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School & District Management Opinion

Scholars’ Findings Must Be Part of K-12 Conversation

By James E. Ryan — January 09, 2015 3 min read
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Education Week Commentary asked three education school deans the following question: How Does an Edu-Scholar Influence K-12 Policy? Below is a response from Harvard’s James E. Ryan.
Read more: Academics Can’t Shy Away From Public Role | Focus Research on K-12 Practice Needs

In thinking about whether academics should be encouraged to participate more in the public conversation about K-12 education, it helps to begin by considering what they might contribute. There is no shortage of opinions about education, nor is there a shortage of pundits eager to share theirs. So it can’t be that academics are needed simply to keep the conversation going. Many insightful participants are already in the debate.

What academics can offer is their expertise. This, in turn, suggests that we ought to distinguish between academics, on the one hand, and their ideas and research on the other, and we should be mostly concerned that their ideas and research are part of the conversation. If academics personally want to take part in debates about K-12 education, they should be encouraged to do so when they can share their expertise faithfully. Given the distorting tendencies of the public square, however, this is not always easy.

The real challenge, as I see it, is that many higher-ed faculty members have neither the time nor the inclination to be full participants in the ongoing conversation due, in part, to the highly politicized nature of the conversation. As a result, the good research and creative ideas of academic experts are often left to languish in academic journals. This is a genuine problem, because it means that the opinions often formed and offered by those outside the academic walls are done so without reference to existing evidence about what works and what does not. This is also not a problem that faculty alone should be expected to solve.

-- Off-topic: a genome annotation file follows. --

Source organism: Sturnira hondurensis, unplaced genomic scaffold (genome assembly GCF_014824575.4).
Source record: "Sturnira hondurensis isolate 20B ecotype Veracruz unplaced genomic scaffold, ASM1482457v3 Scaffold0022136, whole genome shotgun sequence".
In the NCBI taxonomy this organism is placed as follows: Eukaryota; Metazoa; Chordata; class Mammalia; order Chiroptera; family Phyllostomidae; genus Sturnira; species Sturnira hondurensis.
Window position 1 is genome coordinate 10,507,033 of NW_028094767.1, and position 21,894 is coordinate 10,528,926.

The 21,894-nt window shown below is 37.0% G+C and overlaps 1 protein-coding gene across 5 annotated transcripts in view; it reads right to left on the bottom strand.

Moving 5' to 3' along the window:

Instead, commentators—both pundits and journalists—as well as academic institutions can and should play a role. Pundits could pay more attention to existing research and evidence, bringing informed ideas and knowledge into the conversation and distinguishing between strong and specious studies. Too often, education commentary is devoid of evidence, and education reporting, in an effort to appear balanced, presents evidence on both sides of an issue as if the research is in equipoise when, in reality, it is quite lopsided. This fuels the false impression that collectively we know little about education, gives perverse incentives to researchers, and cheapens all education research by treating weak studies with the same respect as rigorous ones.

Institutions of higher education can and should help by disseminating ideas and research produced by their faculties in a way that is accessible to nonacademics. At the Harvard Graduate School of Education, for example, we have created the Usable Knowledge website. It offers brief summaries of the key findings of faculty research, faculty Q&As, and relevant video demonstrations. Rather than place the responsibility for disseminating the work on the shoulders of our researchers, we have created a small team that helps our faculty translate its research for players in the K-12 field—teachers, principals, policymakers, and pundits—who may lack the time and expertise to wade through a long article in an academic journal. The hope, of course, is that the good work produced by our faculty will not only enter the public debate, but also influence it positively. That should be the goal of our role in the public square: to ensure that the work of researchers is included in the K-12 conversation.

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A version of this article appeared in the January 14, 2015 edition of Education Week as Make Research Accessible

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